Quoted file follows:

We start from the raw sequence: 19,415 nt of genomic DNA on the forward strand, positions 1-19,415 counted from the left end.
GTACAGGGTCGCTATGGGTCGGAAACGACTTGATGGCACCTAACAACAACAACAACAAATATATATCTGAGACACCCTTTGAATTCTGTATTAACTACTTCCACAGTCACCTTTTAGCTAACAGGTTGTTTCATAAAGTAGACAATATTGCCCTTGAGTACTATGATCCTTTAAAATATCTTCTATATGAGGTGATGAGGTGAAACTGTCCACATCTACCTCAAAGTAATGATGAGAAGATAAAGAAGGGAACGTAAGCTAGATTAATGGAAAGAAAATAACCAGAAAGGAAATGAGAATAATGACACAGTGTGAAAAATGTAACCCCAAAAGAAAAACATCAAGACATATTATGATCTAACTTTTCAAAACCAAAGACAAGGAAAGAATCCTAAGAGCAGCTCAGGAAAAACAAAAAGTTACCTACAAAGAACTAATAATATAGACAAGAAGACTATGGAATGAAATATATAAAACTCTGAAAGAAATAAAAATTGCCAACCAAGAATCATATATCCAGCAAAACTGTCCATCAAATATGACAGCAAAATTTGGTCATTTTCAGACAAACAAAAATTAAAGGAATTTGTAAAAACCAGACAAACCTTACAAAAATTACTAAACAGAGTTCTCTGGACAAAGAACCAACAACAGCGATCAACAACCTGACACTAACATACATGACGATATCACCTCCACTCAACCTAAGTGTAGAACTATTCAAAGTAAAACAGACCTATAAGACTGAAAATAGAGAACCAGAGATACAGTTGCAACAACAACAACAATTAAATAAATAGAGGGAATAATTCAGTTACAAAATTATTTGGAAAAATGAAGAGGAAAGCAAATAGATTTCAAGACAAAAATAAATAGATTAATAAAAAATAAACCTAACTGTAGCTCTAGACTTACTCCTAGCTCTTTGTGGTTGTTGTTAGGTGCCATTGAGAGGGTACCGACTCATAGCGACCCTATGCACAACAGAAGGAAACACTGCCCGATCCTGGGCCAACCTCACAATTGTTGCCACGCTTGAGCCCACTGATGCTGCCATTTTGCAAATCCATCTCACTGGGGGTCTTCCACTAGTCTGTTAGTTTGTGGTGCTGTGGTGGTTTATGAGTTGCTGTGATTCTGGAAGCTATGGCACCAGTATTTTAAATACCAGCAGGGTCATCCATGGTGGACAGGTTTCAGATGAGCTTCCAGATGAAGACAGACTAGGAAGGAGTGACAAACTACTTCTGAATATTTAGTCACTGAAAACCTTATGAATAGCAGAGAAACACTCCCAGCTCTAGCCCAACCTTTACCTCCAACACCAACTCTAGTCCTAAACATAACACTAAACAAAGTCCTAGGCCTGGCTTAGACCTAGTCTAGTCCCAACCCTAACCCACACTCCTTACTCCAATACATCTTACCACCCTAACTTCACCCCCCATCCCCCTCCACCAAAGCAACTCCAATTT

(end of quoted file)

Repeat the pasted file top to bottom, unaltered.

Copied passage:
We start from the raw sequence: 19,415 nt of genomic DNA on the forward strand, positions 1-19,415 counted from the left end.
GTACAGGGTCGCTATGGGTCGGAAACGACTTGATGGCACCTAACAACAACAACAACAAATATATATCTGAGACACCCTTTGAATTCTGTATTAACTACTTCCACAGTCACCTTTTAGCTAACAGGTTGTTTCATAAAGTAGACAATATTGCCCTTGAGTACTATGATCCTTTAAAATATCTTCTATATGAGGTGATGAGGTGAAACTGTCCACATCTACCTCAAAGTAATGATGAGAAGATAAAGAAGGGAACGTAAGCTAGATTAATGGAAAGAAAATAACCAGAAAGGAAATGAGAATAATGACACAGTGTGAAAAATGTAACCCCAAAAGAAAAACATCAAGACATATTATGATCTAACTTTTCAAAACCAAAGACAAGGAAAGAATCCTAAGAGCAGCTCAGGAAAAACAAAAAGTTACCTACAAAGAACTAATAATATAGACAAGAAGACTATGGAATGAAATATATAAAACTCTGAAAGAAATAAAAATTGCCAACCAAGAATCATATATCCAGCAAAACTGTCCATCAAATATGACAGCAAAATTTGGTCATTTTCAGACAAACAAAAATTAAAGGAATTTGTAAAAACCAGACAAACCTTACAAAAATTACTAAACAGAGTTCTCTGGACAAAGAACCAACAACAGCGATCAACAACCTGACACTAACATACATGACGATATCACCTCCACTCAACCTAAGTGTAGAACTATTCAAAGTAAAACAGACCTATAAGACTGAAAATAGAGAACCAGAGATACAGTTGCAACAACAACAACAATTAAATAAATAGAGGGAATAATTCAGTTACAAAATTATTTGGAAAAATGAAGAGGAAAGCAAATAGATTTCAAGACAAAAATAAATAGATTAATAAAAAATAAACCTAACTGTAGCTCTAGACTTACTCCTAGCTCTTTGTGGTTGTTGTTAGGTGCCATTGAGAGGGTACCGACTCATAGCGACCCTATGCACAACAGAAGGAAACACTGCCCGATCCTGGGCCAACCTCACAATTGTTGCCACGCTTGAGCCCACTGATGCTGCCATTTTGCAAATCCATCTCACTGGGGGTCTTCCACTAGTCTGTTAGTTTGTGGTGCTGTGGTGGTTTATGAGTTGCTGTGATTCTGGAAGCTATGGCACCAGTATTTTAAATACCAGCAGGGTCATCCATGGTGGACAGGTTTCAGATGAGCTTCCAGATGAAGACAGACTAGGAAGGAGTGACAAACTACTTCTGAATATTTAGTCACTGAAAACCTTATGAATAGCAGAGAAACACTCCCAGCTCTAGCCCAACCTTTACCTCCAACACCAACTCTAGTCCTAAACATAACACTAAACAAAGTCCTAGGCCTGGCTTAGACCTAGTCTAGTCCCAACCCTAACCCACACTCCTTACTCCAATACATCTTACCACCCTAACTTCACCCCCCATCCCCCTCCACCAAAGCAACTCCAATTT